By using a little common sense and a lot of strong writing, Prey absolutely hits the nail on the head in its representation of gay characters. The folks over at Arkane Studios are proving to be one of the most capable storytellers in the business with genuinely inventive twists. Even the mimics, Prey’s lowest level enemies, defy their skittish facehugger-like appearance with the ability to mimic any object in the vicinity. As collecting objects is essential, this makes every interaction unsettling.
It’s not that Prey is particularly inventive or even subtle in representing its gay characters but it avoids dimwittedly making a fuss about it. Sexual orientation isn’t of particular importance to the central sci-fi narrative, so it is appropriately not overplayed. That said, Prey is far from coy about its gay characters. They are simply present. Frankly, it’s the finest approach to the woefully unrepresented and misrepresented issue of sexual orientation. Continue reading
Horrors and thrillers are somewhat Marmite genres. Beyond the hate it or love it motif – who am I, the Game? – the analogy relates more to whether the genre works for you or not.
For me, Alien: Isolation was a game that exercised tension. For others, it was a game that tested a player’s bowel controls. For some reason scary games struggle to scare me. Bear this in mind when reading the following.
Shinji Mikami is considered a legend in videogame circles, and with Resident Evil and Vanquish under his belt how could he not? Sadly, for those hoping a return to what made the now flailing Resident Evil series exciting, The Evil Within is not it. It is not scary. It is a slightly broken, kind of alright game with an absolutely dog-shit narrative. It opens to a very weak first hour but quickly finds its mediocre size 8 feet.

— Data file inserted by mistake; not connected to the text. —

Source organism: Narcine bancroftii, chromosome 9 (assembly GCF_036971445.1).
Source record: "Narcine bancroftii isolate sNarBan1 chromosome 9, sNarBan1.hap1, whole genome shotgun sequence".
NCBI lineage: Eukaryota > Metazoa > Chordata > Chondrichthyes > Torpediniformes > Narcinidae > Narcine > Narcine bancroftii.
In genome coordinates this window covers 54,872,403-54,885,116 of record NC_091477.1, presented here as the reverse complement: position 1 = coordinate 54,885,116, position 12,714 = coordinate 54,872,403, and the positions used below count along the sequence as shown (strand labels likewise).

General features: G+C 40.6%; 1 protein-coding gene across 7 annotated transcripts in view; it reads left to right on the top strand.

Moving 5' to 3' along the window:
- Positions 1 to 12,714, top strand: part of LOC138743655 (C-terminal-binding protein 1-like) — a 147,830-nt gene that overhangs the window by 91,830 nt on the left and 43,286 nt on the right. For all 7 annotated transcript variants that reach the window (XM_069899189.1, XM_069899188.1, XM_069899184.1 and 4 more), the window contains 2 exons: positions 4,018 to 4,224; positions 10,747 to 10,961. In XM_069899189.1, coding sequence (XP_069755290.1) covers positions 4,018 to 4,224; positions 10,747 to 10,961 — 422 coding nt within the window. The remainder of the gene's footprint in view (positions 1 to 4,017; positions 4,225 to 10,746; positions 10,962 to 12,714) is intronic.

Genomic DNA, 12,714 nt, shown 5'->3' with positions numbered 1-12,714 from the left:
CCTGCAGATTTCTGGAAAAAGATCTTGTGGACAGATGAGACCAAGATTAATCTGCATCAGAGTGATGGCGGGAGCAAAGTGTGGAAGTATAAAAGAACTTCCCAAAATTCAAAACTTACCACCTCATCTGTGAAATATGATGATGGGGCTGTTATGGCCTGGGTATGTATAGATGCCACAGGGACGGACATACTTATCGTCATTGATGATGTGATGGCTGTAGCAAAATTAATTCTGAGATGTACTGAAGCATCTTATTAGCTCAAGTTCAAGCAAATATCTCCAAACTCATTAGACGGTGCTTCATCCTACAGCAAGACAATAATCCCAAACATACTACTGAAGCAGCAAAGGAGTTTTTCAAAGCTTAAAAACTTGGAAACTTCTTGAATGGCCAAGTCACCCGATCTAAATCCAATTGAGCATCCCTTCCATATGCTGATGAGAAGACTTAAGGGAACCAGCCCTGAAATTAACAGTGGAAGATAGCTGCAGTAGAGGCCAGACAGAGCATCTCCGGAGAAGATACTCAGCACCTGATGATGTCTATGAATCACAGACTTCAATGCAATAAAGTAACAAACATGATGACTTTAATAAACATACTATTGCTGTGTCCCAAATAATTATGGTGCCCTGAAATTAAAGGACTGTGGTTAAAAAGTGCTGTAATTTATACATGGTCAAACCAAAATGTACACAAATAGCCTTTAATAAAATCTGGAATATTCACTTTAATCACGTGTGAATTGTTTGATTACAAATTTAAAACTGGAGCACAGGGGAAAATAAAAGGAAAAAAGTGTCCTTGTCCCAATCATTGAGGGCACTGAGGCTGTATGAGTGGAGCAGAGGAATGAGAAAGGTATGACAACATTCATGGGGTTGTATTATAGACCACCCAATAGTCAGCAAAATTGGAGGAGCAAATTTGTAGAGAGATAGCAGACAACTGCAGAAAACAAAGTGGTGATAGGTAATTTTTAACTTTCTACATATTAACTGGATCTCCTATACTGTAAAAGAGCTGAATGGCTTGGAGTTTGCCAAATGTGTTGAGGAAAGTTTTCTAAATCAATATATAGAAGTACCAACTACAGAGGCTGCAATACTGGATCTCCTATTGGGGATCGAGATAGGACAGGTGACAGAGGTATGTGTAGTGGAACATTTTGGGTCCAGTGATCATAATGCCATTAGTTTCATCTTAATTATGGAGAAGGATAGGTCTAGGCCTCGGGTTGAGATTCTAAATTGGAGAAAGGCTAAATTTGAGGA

Once the game loads, the player is greeted by a pounding grunge-tinged soundtrack and the severe face of a hardened war-ready (not completely bald!) soldier. Then, before you start the campaign, the player picks their difficulty option which ranges from can I play, daddy? and I am death incarnate!, all accompanied with comic depictions of BJ’s face. This jarring juxtaposition between humour and horror is both Wolfenstein The New Order’s strength and weakness. Continue reading
Slight spoiler if you have avoided this game completely.
Just over half way through the new iteration of the Wolfenstein series, and it has taken me this long to realise just what it is all about. In fact, it was the moment that I played the original Wolfenstein 3D in which BJ Blazkowicz has a nostalgia tinted nightmare – surely you know about this awesome easter egg by now? – that it hit me. Continue reading